Short Films Review – “Looney Tunes Golden Collection: Volume Two”

Between the 60 in this set and the 56 included in the
first volume, we now have 116 Looney Tunes cartoons
carefully restored and in excellent shape. At the
rate of one volume a year, we’ve got at least a
decade to go before we have them all. I can’t wait.

Cast, Crew, and Other Info

Mel Blanc performed the vast majority of the voices.

Directed by I. Freleng or Robert McKimson in most

Buy from:

Past movie reviews can be found here.


A collection of 60 Looney Tunes cartoons. The
specific titles are as

Disk 1: Bugs Bunny Masterpieces

  1. The Big Snooze
  2. Broomstick Bunny
  3. Bugs Bunny Rides Again
  4. Bunny Hugged
  5. French Rarebit
  6. Gorilla My Dreams
  7. The Hare-Brained Hypnotist
  8. Hare Conditioned
  9. The Heckling Hare
  10. Little Red Riding Rabbit
  11. Tortoise Beats Hare
  12. Rabbit Transit
  13. Slick Hare
  14. Baby Buggy Bunny
  15. Hyde and Hare

Disk 2: Road Runner and Friends

  1. Beep Beep
  2. Going! Going! Gosh!
  3. Zipping Along
  4. Stop! Look! and Hasten!
  5. Ready, Set, Zoom
  6. Guided Muscle
  7. Gee Whiz-z-z
  8. There They Go-Go-Go
  9. Scrambled Aches
  10. Zoom and Bored
  11. Whoa, Be-Gone!
  12. Cheese Chasers
  13. The Dover Boys
  14. Mouse Wreckers
  15. A Bear For Punishment

Disk 3: Tweety and Sylvester and Friends

  1. Bad Ol’ Putty Tat
  2. All Abir-r-r-d
  3. Room and Bird
  4. Tweet Tweet Tweety
  5. Gift Wrapped
  6. Ain’t She Tweet
  7. A Bird in a Guilty Cage
  8. Snow Business
  9. Tweetie Pie
  10. Kitty Kornered
  11. Baby Bottleneck
  12. Old Glory
  13. The Great Piggy Bank Robbery
  14. Duck Soup to Nuts
  15. Porky in Wackyland

Disk 4: Looney Tunes All Stars: On Stage and

  1. Back Alley Uproar
  2. Book Revue
  3. A Corny Concerto
  4. Have You Got Any Castles?
  5. Hollywood Steps Out
  6. I Love to Singa
  7. Katnip Kollege
  8. The Hep Cat
  9. The Three Little Bops
  10. One Froggy Evening
  11. Rhapsody Rabbit
  12. Show Biz Bugs
  13. Star Door Cartoon
  14. What’s Opera, Doc
  15. You Ought To Be in Pictures

Warner Bros. has announced plans to make Golden
Collections annual
releases, with new collections containing disks
themed specifically on
certain characters, as we have here.

High Point

“One Froggy Evening” and “What’s Opera, Doc” were two
of the cartoons
that I felt were missing from the first collection.
Both have great
animation, and like most of the fourth disk here,
involve some sort of
specific technical challenge. Disk four was packed
with cartoons I
hadn’t seen before, and most were very welcome
additions. “The Three
Little Bops” retells “The Three Little Pigs” with the
leads as jazz
musicians. “A Corny Concerto” has two sequences
synchronized to
Strauss. “You Ought To Be In Pictures” is an early
(1940) mix of
animation and live action, as Porky tries to become a
star of feature
length films.

Low Point

There were only two aspects of this collection that
really bugged me.
(The lack of a variety of characters didn’t get to me
as much this
time, since they had clearly marked this as a volume
in a series, with
a specific focus on particular characters.) The
first irritation was
that the Road Runner cartoons tend to blend together
when viewed in a
marathon. They have no plots. Yes, there is the
challenge of telling
a story without dialogue, but there’s no story. You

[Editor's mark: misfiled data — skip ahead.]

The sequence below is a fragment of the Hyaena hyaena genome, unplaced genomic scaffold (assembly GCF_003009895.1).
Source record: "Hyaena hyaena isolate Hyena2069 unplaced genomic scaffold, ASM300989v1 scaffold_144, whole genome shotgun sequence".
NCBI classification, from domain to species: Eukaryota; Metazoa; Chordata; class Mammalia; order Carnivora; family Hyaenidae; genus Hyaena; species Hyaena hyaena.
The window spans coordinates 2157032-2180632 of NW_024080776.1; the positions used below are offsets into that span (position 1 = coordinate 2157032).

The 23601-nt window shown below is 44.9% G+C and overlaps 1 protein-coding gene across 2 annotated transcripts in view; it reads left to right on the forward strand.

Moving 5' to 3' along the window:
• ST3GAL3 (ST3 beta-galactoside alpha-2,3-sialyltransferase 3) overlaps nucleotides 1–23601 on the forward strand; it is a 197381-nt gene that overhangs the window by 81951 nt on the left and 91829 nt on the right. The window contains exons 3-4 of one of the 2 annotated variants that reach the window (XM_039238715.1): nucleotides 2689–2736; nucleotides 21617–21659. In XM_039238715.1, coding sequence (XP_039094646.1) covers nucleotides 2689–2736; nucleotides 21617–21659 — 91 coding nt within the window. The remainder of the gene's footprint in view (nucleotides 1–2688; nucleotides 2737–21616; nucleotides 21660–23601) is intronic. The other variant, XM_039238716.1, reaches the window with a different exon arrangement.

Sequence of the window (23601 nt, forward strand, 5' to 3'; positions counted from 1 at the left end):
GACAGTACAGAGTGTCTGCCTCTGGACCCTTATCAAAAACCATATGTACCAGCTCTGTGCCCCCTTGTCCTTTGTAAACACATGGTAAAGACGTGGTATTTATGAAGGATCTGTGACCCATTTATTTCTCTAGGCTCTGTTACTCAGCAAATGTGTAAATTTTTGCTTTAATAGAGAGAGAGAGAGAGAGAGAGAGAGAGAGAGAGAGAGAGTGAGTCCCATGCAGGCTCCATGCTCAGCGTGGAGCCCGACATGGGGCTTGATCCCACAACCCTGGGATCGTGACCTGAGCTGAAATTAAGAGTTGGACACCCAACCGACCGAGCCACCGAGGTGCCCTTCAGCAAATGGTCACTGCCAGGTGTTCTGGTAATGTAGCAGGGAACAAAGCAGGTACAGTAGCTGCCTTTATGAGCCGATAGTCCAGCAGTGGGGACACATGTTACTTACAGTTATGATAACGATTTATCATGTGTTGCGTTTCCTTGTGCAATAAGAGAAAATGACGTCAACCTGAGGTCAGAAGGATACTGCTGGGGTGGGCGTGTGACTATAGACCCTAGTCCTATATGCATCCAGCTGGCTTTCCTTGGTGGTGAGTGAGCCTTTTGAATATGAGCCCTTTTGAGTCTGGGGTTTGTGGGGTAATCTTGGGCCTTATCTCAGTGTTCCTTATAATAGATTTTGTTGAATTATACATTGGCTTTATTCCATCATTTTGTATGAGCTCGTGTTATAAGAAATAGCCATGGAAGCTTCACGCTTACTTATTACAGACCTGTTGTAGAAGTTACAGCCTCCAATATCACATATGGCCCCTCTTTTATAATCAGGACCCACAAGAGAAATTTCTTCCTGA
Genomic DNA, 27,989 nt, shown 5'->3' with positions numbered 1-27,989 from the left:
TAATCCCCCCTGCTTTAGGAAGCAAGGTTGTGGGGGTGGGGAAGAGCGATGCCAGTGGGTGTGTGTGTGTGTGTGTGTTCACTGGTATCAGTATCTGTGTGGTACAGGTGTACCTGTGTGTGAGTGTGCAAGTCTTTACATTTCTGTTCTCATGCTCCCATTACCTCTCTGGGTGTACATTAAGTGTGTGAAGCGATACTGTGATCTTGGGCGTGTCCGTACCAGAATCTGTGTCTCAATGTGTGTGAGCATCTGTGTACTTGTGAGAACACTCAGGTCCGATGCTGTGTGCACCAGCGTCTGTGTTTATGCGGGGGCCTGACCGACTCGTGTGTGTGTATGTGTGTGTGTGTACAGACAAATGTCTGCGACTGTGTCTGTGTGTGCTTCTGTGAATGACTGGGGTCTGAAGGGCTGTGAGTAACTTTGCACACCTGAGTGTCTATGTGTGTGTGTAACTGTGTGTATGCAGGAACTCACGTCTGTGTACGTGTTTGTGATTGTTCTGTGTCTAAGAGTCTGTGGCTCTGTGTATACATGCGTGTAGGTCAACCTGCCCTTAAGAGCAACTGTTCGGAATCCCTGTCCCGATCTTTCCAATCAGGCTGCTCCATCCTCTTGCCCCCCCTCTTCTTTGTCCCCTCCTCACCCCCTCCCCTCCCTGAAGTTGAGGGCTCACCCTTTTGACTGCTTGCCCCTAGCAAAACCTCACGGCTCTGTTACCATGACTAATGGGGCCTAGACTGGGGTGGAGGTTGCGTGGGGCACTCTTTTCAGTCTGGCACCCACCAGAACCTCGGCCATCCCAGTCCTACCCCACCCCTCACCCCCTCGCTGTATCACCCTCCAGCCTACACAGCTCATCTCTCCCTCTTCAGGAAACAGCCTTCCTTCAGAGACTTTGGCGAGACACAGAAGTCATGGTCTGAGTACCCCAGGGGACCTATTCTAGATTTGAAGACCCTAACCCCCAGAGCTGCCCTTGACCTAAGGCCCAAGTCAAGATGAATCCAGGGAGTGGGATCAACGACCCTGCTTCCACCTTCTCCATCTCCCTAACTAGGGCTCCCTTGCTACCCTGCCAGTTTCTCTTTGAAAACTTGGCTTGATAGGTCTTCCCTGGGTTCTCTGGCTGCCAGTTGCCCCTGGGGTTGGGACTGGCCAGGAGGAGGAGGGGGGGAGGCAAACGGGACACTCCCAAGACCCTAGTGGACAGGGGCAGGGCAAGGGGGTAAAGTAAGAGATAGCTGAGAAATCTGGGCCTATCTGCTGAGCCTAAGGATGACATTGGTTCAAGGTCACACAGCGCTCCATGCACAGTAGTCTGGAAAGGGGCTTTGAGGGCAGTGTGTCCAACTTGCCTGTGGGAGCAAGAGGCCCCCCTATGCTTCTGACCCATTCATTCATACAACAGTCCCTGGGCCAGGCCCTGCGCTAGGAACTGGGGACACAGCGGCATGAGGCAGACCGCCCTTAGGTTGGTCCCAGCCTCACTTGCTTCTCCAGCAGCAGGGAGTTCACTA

could splice
several of the cartoons together at random and have
no idea how to fix
them using only the information on screen. The
second irritation was
the inclusion of both “Book Revue” and “Have You Got
Any Castles?”
Both cartoons are the same weak running gag (puns
based on book
characters come to life), so I felt they only needed
to include one
this time around.

The Scores

There are some original cartoons in this
set, particularly
when you go to the fourth disk. The originality
tends to drag for
disk two, with its 11 Road Runner cartoons, and
through some of the
later Sylvester and Tweety cartoons on disk three. I
give it 4 out of

The animation is smooth, and fairly refined,
even in the old
black and white entries. (“Porky in Wackyland” and
“You Oughta Be In
Pictures” are black and white.) I give it 5 out of

The stories told vary by cartoon. The Road
Runner cartoons
have no stories, instead showing a series of events
that visciously
pound on that poor, hungry coyote. Others tell
stories remarkably
well with the given technical challenges. (For
instance, “One Froggy
Evening” has no dialogue but it loaded with human
characters, and “A
Corny Concerto” is entirely animals synchronized to
Strauss.) I give
it 4 out of 6.

The voice acting lacks emotional range, but
when there’s only
one guy behind the microphone, getting this much
variety is
impressive. I give it 5 out of 6.

The emotional response is usually very good.
The Road Runner
cartoons shouldn’t be watched in a marathon, or
they’ll get old fast,
but otherwise, this is a strong set. I give it 5 out
of 6.

The production is excellent. These were
carefully made the
first time, and have been meticulously restored. (I
have some of these
on a cheaper DVD, and the difference is incredible.)
I give it 5 out
of 6.

Overall, it’s a great collection. Not quite
as good as the
original for sheer entertainment, but if you want
craftsmanship, you can’t beat the fourth disk in this
set. I give it
5 out of 6.

In total, Looney Tunes Golden Collection Volume
receives 33
out of 42.

One reply

  1. Bugs vs. Daffy
    Probably the best marathon ever on Cartoon Network was the Bugs vs. Daffy marathon where they ran a Bugs then a Daffy cartoon, often with the same general plot. My favorite was the back-to-back of Duck Amuck and (same plot with Bugs instead) which have to be two of the best Warner Bros. shorts ever. Ever!

    Why do I bring this up here? I don’t know. I just wanted to.

Comments are closed.